Marketing your local business can seem like a full-time job. Most business owners can’t afford to have a marketing department which means that you’re adding marketing to all your other responsibilities.

Since there are only so many hours in a day, it’s essential to have a few tricks up your sleeve: things that can help you fine-tune your marketing and get the most bang for your buck. Here are some marketing hacks to help you focus your attention and reap the rewards.

Pay Attention to Your Data

When was the last time you looked at your data on Google Analytics? If it’s been a while – and if it has, you’re not alone – then it’s time to take corrective action.

The truth is that your analytics provide a wealth of information that can help you improve your marketing and grow your business. For example, do you know which page on your website has the highest bounce rate? Can you pinpoint which blog posts are getting the most traffic?

Review your data and take notes. The best marketing decisions are data-driven. Then, I suggest setting aside some time – even 30 minutes a week can be helpful – to stay on top of your analytics and put them to use.

Ask Your Customers for Feedback

Customer feedback is essential for every business. You need to know what your customers think to figure out which marketing tactics will have the biggest impact.

There are several ways you can reach out to your customers. They include:

  • Email
  • Text messages
  • Social media posts
  • Surveys

I love client surveys because they provide an easy way to collect data. The key is to keep the survey brief and focused – and make it easy for your customers to respond.

Get Your Customers Involved in Your Marketing

You already know that reviews and testimonials can make a big difference for your business. You should be asking for reviews regularly – something you can do:

  • At the point of sale
  • In email
  • In a text message
  • On social media
  • Via a chatbot

You should also be approaching your most loyal and most satisfied customers to ask for a testimonial. Testimonials are generally longer and go into more depth than reviews. While written testimonials can be helpful, your best bet is to ask for and record video testimonials. Videos get a lot of engagement both on websites and on social media.

Embrace Video Marketing

Are you one of the small business owners who has shied away from video marketing because you think it’s too technical or too expensive for your budget? If so, it’s time to shed those (dated) beliefs and embrace video marketing for the powerhouse it is.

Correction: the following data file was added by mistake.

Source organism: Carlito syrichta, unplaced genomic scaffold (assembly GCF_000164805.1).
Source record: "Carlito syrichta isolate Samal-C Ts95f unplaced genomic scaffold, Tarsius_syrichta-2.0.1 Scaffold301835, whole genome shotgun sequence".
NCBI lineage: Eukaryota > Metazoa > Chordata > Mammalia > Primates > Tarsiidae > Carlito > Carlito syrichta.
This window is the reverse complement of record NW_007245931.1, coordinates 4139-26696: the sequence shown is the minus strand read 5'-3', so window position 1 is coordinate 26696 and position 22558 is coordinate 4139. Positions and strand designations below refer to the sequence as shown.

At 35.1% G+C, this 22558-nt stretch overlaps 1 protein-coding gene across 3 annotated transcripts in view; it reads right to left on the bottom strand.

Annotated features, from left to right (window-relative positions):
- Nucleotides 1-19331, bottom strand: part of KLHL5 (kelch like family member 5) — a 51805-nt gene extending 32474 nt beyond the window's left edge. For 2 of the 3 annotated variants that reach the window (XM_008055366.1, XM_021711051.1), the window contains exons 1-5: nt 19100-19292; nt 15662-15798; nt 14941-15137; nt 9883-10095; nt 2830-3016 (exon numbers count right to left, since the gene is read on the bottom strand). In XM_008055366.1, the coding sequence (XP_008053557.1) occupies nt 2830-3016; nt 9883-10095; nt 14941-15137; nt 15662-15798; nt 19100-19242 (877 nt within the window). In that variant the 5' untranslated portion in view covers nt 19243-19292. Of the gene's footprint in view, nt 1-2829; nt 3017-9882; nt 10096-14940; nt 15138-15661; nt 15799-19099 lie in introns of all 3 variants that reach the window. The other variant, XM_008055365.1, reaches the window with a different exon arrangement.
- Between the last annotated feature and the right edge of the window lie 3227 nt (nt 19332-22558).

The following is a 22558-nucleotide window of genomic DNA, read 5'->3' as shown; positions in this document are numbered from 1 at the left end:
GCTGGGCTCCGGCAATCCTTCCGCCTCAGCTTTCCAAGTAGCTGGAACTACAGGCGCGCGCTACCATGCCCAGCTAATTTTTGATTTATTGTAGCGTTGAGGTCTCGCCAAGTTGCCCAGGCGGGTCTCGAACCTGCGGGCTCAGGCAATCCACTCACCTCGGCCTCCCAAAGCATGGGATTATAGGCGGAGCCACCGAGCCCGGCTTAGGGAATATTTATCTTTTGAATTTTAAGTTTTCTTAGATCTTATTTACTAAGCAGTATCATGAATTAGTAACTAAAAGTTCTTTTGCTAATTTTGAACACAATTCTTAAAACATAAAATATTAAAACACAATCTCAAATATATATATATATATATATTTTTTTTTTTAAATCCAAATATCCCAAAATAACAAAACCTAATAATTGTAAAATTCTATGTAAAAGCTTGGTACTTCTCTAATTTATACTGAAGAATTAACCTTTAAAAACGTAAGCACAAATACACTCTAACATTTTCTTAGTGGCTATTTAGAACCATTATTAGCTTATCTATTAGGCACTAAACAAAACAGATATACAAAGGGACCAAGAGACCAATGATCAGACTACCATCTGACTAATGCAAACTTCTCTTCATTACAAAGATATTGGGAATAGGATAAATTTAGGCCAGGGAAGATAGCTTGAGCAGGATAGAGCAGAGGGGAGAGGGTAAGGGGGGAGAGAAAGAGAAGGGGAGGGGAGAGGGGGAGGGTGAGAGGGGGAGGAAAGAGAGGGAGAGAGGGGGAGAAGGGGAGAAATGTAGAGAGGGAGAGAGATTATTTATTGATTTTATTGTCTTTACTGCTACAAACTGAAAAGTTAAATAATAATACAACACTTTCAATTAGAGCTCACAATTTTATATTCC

Video content can help you:

  • Increase your open rate for marketing emails
  • Get huge engagement numbers on social media
  • Earn a high return on your investment

You can post videos on your website or blog. You may also want to link to them in social media posts, emails, and text messages.

Keep in mind that video content doesn’t have to be expensive to produce. You can create Facebook Live videos from your computer or phone. Consumers don’t expect a high-gloss finish on live videos. Just make sure you have good lighting and a good microphone and do what you can to minimize background noise.

Market to Mobile Customers

When people look for local businesses like yours, they’re far more likely to search using a mobile device than they are a computer. That means that you should have a mobile-adaptive site and marketing that specifically targets mobile customers.

Some of the most effective mobile marketing techniques to try are:

  • SMS messaging (text messages)
  • Call-only ads
  • One-click calling on social media
  • In-app advertising

You may also want to think about beacon marketing, which allows businesses to use Bluetooth technology to ping customers when they’re near the business or store. Local customers want convenience and you can use mobile marketing to provide it.

Monitor Your Competitors

Has it been a while since you’ve peeked at what your competitors are doing online? If the answer is yes, then you’re missing out on a great opportunity to find gaps in their marketing or borrow their ideas for your own business.

Set aside some time to cruise your competitor’s websites and social media pages. You should be looking for:

  • The keywords they’re targeting
  • The audience they want to attract
  • The places where their marketing falls short
  • The content that gets the most engagement, e.g. blog comments or social media shares
  • The tactics they’re using to engage visitors to their site

It’s important to pay attention both to what works and what doesn’t work. You may have a close competitor whose website isn’t properly optimized for a local keyword or is missing out on connecting with their audience. You can capitalize on their shortcomings to fine-tune your own marketing.

Diversify Your Marketing

When I talk to small business owners, one of the most common mistakes I identify is that they’re not diversifying their marketing. Many have a few tried and true techniques that they use and they’re not in the habit of testing new things.

I’m not saying you should abandon the things that you know are working for you. However, it’s a mistake to rest on your laurels and assume those tactics will work forever. They may not. Marketing is a constantly evolving field and the businesses that do the best at it are those that remain agile and open to new possibilities.

What I suggest is carving out some money from your marketing budget to experiment. You don’t need to spend a fortune. With a small investment, you can play around with your ad targeting or test out some new content formats to see how your audience reacts.

The bottom line – and the thing I hope you’ll take away from these suggestions – is that you don’t need to spend a ton of time or money to get the most out of your marketing. Keep an open mind, try new things, and use what’s available to you. The profits will follow.